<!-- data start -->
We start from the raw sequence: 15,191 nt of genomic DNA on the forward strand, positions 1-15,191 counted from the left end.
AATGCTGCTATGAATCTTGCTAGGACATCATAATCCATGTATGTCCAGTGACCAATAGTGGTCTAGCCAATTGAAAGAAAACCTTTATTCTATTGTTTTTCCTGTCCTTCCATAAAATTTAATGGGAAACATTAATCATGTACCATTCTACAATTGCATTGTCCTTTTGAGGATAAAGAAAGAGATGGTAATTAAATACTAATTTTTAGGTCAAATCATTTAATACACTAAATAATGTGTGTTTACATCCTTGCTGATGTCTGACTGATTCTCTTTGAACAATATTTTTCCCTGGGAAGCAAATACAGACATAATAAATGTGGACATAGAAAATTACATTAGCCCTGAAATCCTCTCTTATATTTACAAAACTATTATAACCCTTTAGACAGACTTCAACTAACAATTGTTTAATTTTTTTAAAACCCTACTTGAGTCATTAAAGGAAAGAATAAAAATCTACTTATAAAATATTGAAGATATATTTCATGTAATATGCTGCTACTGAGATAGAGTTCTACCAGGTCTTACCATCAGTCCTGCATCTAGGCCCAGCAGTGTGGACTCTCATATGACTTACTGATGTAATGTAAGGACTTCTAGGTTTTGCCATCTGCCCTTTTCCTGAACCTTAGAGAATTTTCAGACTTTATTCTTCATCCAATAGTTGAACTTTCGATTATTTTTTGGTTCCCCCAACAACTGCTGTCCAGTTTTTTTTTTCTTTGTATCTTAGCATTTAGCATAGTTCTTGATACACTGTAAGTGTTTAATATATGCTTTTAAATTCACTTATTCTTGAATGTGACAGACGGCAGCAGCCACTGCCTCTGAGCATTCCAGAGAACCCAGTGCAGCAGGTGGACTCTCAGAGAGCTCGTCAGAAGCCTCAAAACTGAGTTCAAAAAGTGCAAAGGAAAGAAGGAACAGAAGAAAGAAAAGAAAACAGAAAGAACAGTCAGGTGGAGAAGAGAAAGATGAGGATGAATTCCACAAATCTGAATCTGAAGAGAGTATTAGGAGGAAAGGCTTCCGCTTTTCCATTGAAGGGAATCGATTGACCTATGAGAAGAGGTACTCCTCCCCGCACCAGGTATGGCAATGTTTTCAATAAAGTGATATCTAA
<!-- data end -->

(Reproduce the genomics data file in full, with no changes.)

We start from the raw sequence: 15,191 nt of genomic DNA on the forward strand, positions 1-15,191 counted from the left end.
AATGCTGCTATGAATCTTGCTAGGACATCATAATCCATGTATGTCCAGTGACCAATAGTGGTCTAGCCAATTGAAAGAAAACCTTTATTCTATTGTTTTTCCTGTCCTTCCATAAAATTTAATGGGAAACATTAATCATGTACCATTCTACAATTGCATTGTCCTTTTGAGGATAAAGAAAGAGATGGTAATTAAATACTAATTTTTAGGTCAAATCATTTAATACACTAAATAATGTGTGTTTACATCCTTGCTGATGTCTGACTGATTCTCTTTGAACAATATTTTTCCCTGGGAAGCAAATACAGACATAATAAATGTGGACATAGAAAATTACATTAGCCCTGAAATCCTCTCTTATATTTACAAAACTATTATAACCCTTTAGACAGACTTCAACTAACAATTGTTTAATTTTTTTAAAACCCTACTTGAGTCATTAAAGGAAAGAATAAAAATCTACTTATAAAATATTGAAGATATATTTCATGTAATATGCTGCTACTGAGATAGAGTTCTACCAGGTCTTACCATCAGTCCTGCATCTAGGCCCAGCAGTGTGGACTCTCATATGACTTACTGATGTAATGTAAGGACTTCTAGGTTTTGCCATCTGCCCTTTTCCTGAACCTTAGAGAATTTTCAGACTTTATTCTTCATCCAATAGTTGAACTTTCGATTATTTTTTGGTTCCCCCAACAACTGCTGTCCAGTTTTTTTTTTCTTTGTATCTTAGCATTTAGCATAGTTCTTGATACACTGTAAGTGTTTAATATATGCTTTTAAATTCACTTATTCTTGAATGTGACAGACGGCAGCAGCCACTGCCTCTGAGCATTCCAGAGAACCCAGTGCAGCAGGTGGACTCTCAGAGAGCTCGTCAGAAGCCTCAAAACTGAGTTCAAAAAGTGCAAAGGAAAGAAGGAACAGAAGAAAGAAAAGAAAACAGAAAGAACAGTCAGGTGGAGAAGAGAAAGATGAGGATGAATTCCACAAATCTGAATCTGAAGAGAGTATTAGGAGGAAAGGCTTCCGCTTTTCCATTGAAGGGAATCGATTGACCTATGAGAAGAGGTACTCCTCCCCGCACCAGGTATGGCAATGTTTTCAATAAAGTGATATCTAA